Four Poems by Theodulf of Orleans
University of Maryland University College, Adelphi, MD
© 2010 by Jeff Sypeck. All rights reserved. This edition copyright © 2010 by The Heroic Age. All rights reserved.
Abstract: Four Latin poems by Theodulf of Orleans (d. 821) translated into rhyming English verse.
§1. A Visigothic refugee from Islamic Spain, Theodulf was a beacon of brilliance at Charlemagne's court. Armed with extensive classical and patristic learning, he weeded errors out of the Latin Bible; he probably wrote the Libri Carolini, the lengthy Carolingian response to the Second Council of Nicea; and in 798 he served as a missus dominicus, or judicial investigator, in the south of France. At the end of the eighth century, Charlemagne appointed him bishop of Orleans and abbot of Fleury, but in 818, four years after Charlemagne's death, he was implicated in a plot against the new emperor, Louis the Pious. Deprived of his bishopric, Theodulf spent his remaining years strenuously protesting his innocence, sometimes in verse, from the monasteries of Angers and Le Mans.
§2. Theodulf's surviving poems, around 70 in all, are the work of a witty, erudite bishop whose muse was rarely fettered by such inhibiting factors as humility.1 His satire on court life gushes with praise for the royal family but eviscerates the poet's rivals, especially a pedantic Irishman and a lumbering Frankish magnate. Another long poem offers Christian advice for judges who may be tempted by bribes, and later, cryptic verses about battles between flocks of birds show a talent for political allegory. Theodulf's voice lingers in the modern Christian liturgy, too: His hymn "Gloria, laus et honor" remained popular during subsequent centuries and is still sung on Palm Sunday.2 The context in which Theodulf wrote and shared his poems is a subject of much speculation. He and his fellow Carolingian intellectuals clearly wrote to amuse and edify each other, so some works may have circulated privately, while others were likely recited or performed at the court.3
§3. Twelve centuries ago, Theodulf vied with Alcuin, the Northumbrian-born abbot of Tours, for the distinction of being the greatest early Carolingian poet. Today, the judgment usually falls in Theodulf's favor, largely for his ability to embody both the classical and the Christian. Even so, the old bishop is better known for his wit than for any inherent warmth. The four short works of light verse translated below, therefore, hint at a more approachable Theodulf, a poet whose humor could sometimes be fanciful rather than baldly satiric.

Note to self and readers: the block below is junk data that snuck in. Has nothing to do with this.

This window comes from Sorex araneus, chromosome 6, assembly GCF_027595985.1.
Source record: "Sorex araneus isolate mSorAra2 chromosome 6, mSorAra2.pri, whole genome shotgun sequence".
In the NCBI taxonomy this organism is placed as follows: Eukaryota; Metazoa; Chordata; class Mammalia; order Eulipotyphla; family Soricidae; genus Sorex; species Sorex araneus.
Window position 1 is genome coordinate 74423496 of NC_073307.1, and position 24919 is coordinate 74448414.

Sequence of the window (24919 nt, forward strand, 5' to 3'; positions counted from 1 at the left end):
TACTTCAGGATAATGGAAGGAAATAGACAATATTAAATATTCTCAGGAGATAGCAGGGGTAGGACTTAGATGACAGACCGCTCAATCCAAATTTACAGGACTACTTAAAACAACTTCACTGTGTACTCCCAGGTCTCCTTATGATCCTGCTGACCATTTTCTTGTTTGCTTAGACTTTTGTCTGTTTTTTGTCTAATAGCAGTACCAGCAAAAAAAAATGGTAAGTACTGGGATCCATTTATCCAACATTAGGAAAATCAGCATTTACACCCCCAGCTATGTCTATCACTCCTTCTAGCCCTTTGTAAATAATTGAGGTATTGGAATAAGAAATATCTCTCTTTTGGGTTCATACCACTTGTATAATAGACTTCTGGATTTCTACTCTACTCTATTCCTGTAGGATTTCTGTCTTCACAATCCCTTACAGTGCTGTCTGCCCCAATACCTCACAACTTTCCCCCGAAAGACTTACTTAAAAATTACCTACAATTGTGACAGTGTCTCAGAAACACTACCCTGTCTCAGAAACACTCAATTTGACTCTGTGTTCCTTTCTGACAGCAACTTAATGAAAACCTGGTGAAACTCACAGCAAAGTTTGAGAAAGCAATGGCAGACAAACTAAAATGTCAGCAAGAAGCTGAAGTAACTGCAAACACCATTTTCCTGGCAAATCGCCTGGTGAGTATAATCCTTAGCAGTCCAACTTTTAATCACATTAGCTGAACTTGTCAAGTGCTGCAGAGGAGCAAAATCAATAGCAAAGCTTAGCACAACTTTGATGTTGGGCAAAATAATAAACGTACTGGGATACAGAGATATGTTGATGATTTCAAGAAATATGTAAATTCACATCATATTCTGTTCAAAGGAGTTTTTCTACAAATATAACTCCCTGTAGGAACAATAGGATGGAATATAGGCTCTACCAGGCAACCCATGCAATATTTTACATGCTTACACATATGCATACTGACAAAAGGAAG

§4. Theodulf's adherence to classical forms lent his verse an air of ancient dignity. Although the meter of much medieval Latin poetry was determined, as in modern English poetry, by patterns of stressed and unstressed syllables, medieval Latin poetry based specifically on classical models was quantitative rather than accentual. In quantitative poetry, the length of vowels—literally, the quantity of each vowel, either long or short—determines the meter. In accentual verse, a dactyl consists of a stressed syllable followed by two unstressed syllables; in quantitative verse, a dactyl consists of a long vowel followed by two short vowels.
§5. Theodulf favored the dactyl and was especially fond of the elegiac couplet, which pairs a line of dactylic hexameter with a line of dactylic pentameter to form a self-contained conceptual unit. He was at ease with a wide range of classical literary and rhetorical devices, including alliteration and leonine rhyme, which occurs when a syllable halfway through a line rhymes with the syllable at the end of the line.4
§6. Medieval verse based on classical forms is tricky for a translator. In rendering these four poems, I have not tried to concoct an accentual equivalent of Theodulf's quantitative verse. Instead, I acknowledge the medieval respect for form by rendering three of these four poems in rhymed accentual couplets, which are often associated with light verse in modern English but which also, in the 21st century, feel suitably old-fashioned. I have also indulged, as did Theodulf, in alliteration while trying to echo, faintly, his penchant for leonine rhyme.
§7. As Theodulf is said to have been "influenced by the anima cortese of Virgil, the candor of Ovid, [and] the urbanitas and humanitas of Horace" (Wilkinson 1955, 374–375), the bishop himself would no doubt insist, as do I, that any failure of these poems to amuse is the fault of the translator alone.
Above a Bar5
§8. At the end of the eighth century, Alcuin wrote a letter to Theodulf hailing the bishop of Orleans as the "father of vineyards" and deploying biblical allusions, by turns fanciful and desperate, to entice Theodulf to send him wine: "Although that which strengthens [i.e., bread] may be lacking, perhaps that which gladdens is not, for our hope rests in the bountiful wine of the cellars of Orleans, not in a dried-up fig tree."6 Alcuin insists that no lesser authority than Christ has ordered wine to be sent from Orleans to Tours, and he cites the Gospel of Luke to emphasize his preference: "Remember, do not put new wine in old skins. 'No one, drinking old wine, desires the new, for he says: "The old is better."'"
§9. Theodulf's epigram about wine is not a reply to Alcuin, but it does contrast sharply with Alcuin's irreverent letter. Theodulf, usually the wit, is here disarmingly sincere, offering only a straightforward allusion to the miracle at Cana alongside possible echoes of oenological references in the De Laudibus Dei of fifth-century Christian poet Blossius Aemilius Dracontius (Alexandrenko 1970, 282).
May He who water changed to needful wine
And vintage drink from vessels bade to pour
With hands so holy bless our cups once more,
And grant our day be joyful and divine.
§11. Praised by modern scholars as the rare early Carolingian with solid knowledge of Ovid (Godman 1985, 8), Theodulf borrows nearly the entire sixth line of this short poem from Ovid's Amores III.5.2, in which a young lover seeks an interpretation of his dream about a bull, a heifer, and a crow.
§12. Medieval audiences, already familiar with fables about talking animals, perhaps expected a beast reminiscent of the symbol of St. Luke the Evangelist to utter words of wisdom. Well aware that humor results from subverted expectations, Theodulf instead composes the most perfunctory dream vision in all of medieval literature.
When momentous beginnings mere trifles espouse,
Then you, mighty elephant, bring forth a mouse.
A son told his father his dreams; thus he heard
What fell from his thoughts, every frivolous word:
"Father, I'll say what I see in my mind.